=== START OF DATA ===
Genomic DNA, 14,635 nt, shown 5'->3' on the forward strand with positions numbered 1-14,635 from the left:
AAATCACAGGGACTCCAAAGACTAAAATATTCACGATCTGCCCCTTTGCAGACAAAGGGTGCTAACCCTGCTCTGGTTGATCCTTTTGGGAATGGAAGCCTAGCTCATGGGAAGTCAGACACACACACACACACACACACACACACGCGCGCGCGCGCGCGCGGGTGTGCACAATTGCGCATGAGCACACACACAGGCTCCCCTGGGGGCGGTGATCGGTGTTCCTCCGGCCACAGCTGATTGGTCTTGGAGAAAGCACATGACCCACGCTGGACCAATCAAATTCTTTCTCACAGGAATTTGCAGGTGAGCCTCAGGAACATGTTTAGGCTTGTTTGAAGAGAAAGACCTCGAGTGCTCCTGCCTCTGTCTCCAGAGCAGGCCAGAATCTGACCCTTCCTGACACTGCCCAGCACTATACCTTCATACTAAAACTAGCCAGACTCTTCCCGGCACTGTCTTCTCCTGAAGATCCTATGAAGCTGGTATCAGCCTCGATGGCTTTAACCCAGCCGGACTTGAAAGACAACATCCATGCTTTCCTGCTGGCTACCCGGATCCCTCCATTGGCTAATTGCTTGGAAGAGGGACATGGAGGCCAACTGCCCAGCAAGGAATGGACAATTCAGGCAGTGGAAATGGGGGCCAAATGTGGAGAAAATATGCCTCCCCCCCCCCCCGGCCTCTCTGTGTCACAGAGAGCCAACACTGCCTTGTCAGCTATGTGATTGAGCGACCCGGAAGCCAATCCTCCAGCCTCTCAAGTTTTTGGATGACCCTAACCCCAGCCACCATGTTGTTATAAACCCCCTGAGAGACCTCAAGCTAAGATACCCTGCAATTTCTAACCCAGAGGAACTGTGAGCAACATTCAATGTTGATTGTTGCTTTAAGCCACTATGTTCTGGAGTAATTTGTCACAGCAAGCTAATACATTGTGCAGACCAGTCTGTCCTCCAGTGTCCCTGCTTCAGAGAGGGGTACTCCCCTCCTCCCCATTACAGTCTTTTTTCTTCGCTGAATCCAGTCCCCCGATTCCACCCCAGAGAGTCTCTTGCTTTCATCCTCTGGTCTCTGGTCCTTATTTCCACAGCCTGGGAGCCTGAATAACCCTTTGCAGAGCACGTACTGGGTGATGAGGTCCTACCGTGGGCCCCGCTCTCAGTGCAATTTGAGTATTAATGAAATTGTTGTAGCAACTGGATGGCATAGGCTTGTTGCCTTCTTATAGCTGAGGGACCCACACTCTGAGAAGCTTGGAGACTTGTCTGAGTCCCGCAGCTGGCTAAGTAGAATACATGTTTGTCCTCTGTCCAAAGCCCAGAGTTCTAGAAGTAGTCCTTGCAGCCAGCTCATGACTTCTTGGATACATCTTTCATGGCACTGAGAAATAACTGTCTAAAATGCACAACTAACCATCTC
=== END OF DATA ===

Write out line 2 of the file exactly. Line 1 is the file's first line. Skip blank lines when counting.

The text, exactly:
AAATCACAGGGACTCCAAAGACTAAAATATTCACGATCTGCCCCTTTGCAGACAAAGGGTGCTAACCCTGCTCTGGTTGATCCTTTTGGGAATGGAAGCCTAGCTCATGGGAAGTCAGACACACACACACACACACACACACACACGCGCGCGCGCGCGCGCGGGTGTGCACAATTGCGCATGAGCACACACACAGGCTCCCCTGGGGGCGGTGATCGGTGTTCCTCCGGCCACAGCTGATTGGTCTTGGAGAAAGCACATGACCCACGCTGGACCAATCAAATTCTTTCTCACAGGAATTTGCAGGTGAGCCTCAGGAACATGTTTAGGCTTGTTTGAAGAGAAAGACCTCGAGTGCTCCTGCCTCTGTCTCCAGAGCAGGCCAGAATCTGACCCTTCCTGACACTGCCCAGCACTATACCTTCATACTAAAACTAGCCAGACTCTTCCCGGCACTGTCTTCTCCTGAAGATCCTATGAAGCTGGTATCAGCCTCGATGGCTTTAACCCAGCCGGACTTGAAAGACAACATCCATGCTTTCCTGCTGGCTACCCGGATCCCTCCATTGGCTAATTGCTTGGAAGAGGGACATGGAGGCCAACTGCCCAGCAAGGAATGGACAATTCAGGCAGTGGAAATGGGGGCCAAATGTGGAGAAAATATGCCTCCCCCCCCCCCCGGCCTCTCTGTGTCACAGAGAGCCAACACTGCCTTGTCAGCTATGTGATTGAGCGACCCGGAAGCCAATCCTCCAGCCTCTCAAGTTTTTGGATGACCCTAACCCCAGCCACCATGTTGTTATAAACCCCCTGAGAGACCTCAAGCTAAGATACCCTGCAATTTCTAACCCAGAGGAACTGTGAGCAACATTCAATGTTGATTGTTGCTTTAAGCCACTATGTTCTGGAGTAATTTGTCACAGCAAGCTAATACATTGTGCAGACCAGTCTGTCCTCCAGTGTCCCTGCTTCAGAGAGGGGTACTCCCCTCCTCCCCATTACAGTCTTTTTTCTTCGCTGAATCCAGTCCCCCGATTCCACCCCAGAGAGTCTCTTGCTTTCATCCTCTGGTCTCTGGTCCTTATTTCCACAGCCTGGGAGCCTGAATAACCCTTTGCAGAGCACGTACTGGGTGATGAGGTCCTACCGTGGGCCCCGCTCTCAGTGCAATTTGAGTATTAATGAAATTGTTGTAGCAACTGGATGGCATAGGCTTGTTGCCTTCTTATAGCTGAGGGACCCACACTCTGAGAAGCTTGGAGACTTGTCTGAGTCCCGCAGCTGGCTAAGTAGAATACATGTTTGTCCTCTGTCCAAAGCCCAGAGTTCTAGAAGTAGTCCTTGCAGCCAGCTCATGACTTCTTGGATACATCTTTCATGGCACTGAGAAATAACTGTCTAAAATGCACAACTAACCATCTC